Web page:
From refusing to read to dreaming of becoming an author.
When I was young, I suffered from hearing loss. The doctors thought I might just be shy, but my mom insisted something was wrong. I was already 4-years-old, and I wasn’t speaking yet.
Finally, the doctors agreed to check my hearing, and they found that my ears didn’t drain properly. I ended up having 9 surgeries throughout my life to take the hearing tubes in and out.
My older sister, Nicole, had been speaking full sentences since she was young. She excelled in reading and writing, whereas I was far behind my peers in my language development. Teachers continuously suggested my parents put me in specialized learning for reading and writing, but my mom was hopeful that I would grow to enjoy reading words. I was hard to teach, because I dreaded reading.
It all changed for me in second grade, when I was put in Ms. Bell’s class. She gave me personalized attention. She spent extra time teaching me to read and write, and she gave me headphones to listen to the words while I read.
Most importantly, she believed in me. And she made me believe in myself.
My dad still sends her a Christmas card every year. After graduating college, I walked into the elementary school, and she recognized me immediately. She hugged me tightly.
When I finally learned how to read and write, I excelled quickly. I soon understood why my dad, mom, and sister were always reading for fun. Soon, I was begging my mom to give me money for every book fair. I spent hours looking at the catalog to carefully choose what books I would buy—my favorites were the Magic Treehouse books. My mom would always bring me to the library, and I would pick out a stack of books, always finishing them all before the return date.
My fourth grade teacher, Mrs. Falk, was a published author. One time, she stood in front of our entire grade and flipped through a large three-ring binder. The pages were laminated rejection letters from publishers rejecting her novel.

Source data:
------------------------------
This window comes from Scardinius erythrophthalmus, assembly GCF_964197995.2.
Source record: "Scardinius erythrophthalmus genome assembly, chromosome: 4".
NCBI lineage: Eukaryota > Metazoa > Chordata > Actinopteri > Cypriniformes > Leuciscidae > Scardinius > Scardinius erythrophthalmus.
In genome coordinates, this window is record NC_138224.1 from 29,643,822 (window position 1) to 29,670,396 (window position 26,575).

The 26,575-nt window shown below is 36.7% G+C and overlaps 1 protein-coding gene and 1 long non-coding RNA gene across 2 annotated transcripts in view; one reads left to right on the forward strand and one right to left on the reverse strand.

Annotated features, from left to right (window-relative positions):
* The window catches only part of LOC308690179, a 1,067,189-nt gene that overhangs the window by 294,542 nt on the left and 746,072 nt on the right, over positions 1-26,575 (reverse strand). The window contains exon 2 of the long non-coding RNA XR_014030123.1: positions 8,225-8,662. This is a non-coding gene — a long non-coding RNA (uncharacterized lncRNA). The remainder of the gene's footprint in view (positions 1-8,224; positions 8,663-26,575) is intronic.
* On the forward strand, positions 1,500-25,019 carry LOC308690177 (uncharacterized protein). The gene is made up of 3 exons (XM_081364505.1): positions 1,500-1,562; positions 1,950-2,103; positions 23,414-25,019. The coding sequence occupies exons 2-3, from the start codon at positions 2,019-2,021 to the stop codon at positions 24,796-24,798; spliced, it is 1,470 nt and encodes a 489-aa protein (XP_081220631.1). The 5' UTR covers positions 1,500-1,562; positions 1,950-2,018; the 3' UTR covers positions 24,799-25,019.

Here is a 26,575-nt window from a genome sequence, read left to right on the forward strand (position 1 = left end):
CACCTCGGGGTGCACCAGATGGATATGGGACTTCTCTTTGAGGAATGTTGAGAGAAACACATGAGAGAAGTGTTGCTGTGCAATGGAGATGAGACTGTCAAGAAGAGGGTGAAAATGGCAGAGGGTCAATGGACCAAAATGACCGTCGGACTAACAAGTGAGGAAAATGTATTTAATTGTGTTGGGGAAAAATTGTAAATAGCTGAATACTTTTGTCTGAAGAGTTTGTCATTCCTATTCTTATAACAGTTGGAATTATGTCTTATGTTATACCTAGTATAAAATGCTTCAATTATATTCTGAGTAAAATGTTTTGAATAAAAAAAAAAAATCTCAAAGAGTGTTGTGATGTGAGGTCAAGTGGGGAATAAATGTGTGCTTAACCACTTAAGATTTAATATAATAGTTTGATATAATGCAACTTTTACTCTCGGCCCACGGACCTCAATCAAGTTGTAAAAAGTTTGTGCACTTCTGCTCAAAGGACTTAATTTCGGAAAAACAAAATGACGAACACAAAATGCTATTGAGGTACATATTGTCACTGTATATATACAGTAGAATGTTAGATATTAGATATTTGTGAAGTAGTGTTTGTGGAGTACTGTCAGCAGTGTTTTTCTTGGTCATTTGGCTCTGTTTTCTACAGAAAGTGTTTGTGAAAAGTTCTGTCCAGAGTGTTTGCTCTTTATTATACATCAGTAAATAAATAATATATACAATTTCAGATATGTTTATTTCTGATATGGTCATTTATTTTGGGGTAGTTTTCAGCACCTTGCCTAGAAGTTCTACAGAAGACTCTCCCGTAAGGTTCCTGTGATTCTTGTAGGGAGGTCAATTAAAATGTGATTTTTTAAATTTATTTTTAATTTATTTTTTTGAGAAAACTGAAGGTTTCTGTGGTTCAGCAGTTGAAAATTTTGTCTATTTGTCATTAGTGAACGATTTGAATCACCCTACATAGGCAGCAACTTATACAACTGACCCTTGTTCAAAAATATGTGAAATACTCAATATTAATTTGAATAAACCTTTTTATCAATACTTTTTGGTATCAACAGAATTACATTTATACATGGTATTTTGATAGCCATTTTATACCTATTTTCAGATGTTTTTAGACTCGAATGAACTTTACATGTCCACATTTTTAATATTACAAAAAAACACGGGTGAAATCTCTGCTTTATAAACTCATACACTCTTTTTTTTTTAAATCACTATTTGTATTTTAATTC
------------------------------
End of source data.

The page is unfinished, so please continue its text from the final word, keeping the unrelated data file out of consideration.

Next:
When she got to the end of her rejection book, she told us to never give up. She got rejected by hundreds of publishers, but it only took one to accept her novel. It was her determination and acceptance of failure that led her to success.
Every day in Mrs. Falk’s class, right after lunch, we sat on the floor and she read to us. After reading, we had an ample amount of time for free-writing. My first completed manuscript was about a mermaid.
After I typed it all up, my novel was about 17 pages total. There were two or three sentences and a huge drawing on each page—I was the artist, too. Taking an educated guess, my drawings were probably awful. I would bet that my writing quality wasn’t great either.
Even so, Mrs. Falk stood in front of our class and flipped through my novel. She announced, “Katie is the first one to finish a full length story. She even typed and illustrated it.” The class stared at my pages in awe. Mrs. Falk said, “We should all be so proud of Katie!”
The class clapped for me—almost as hard as they clapped when I accidentally caught the ball during kickball at the end of that year.
I beamed as she flipped through my mermaid story, and a fire was ignited in me. I wanted to be an author.
I continued to make my own books throughout elementary school. In middle school and high school, I typed romance novels on my laptop. I took honors English classes, and I knew I wanted to major in English in college.
I wanted to see my words in a book ever since I was a child, and in college, that goal of mine came true multiple times. Now, I have dreams of continuing to get published in magazines and journals, and eventually, I want to publish a book of mine. I don’t know what genre yet—I think I’ll figure that out as I go along.
This website is a compilation of my published works and a personal blog; it’s a celebration of words, my greatest passion in life.
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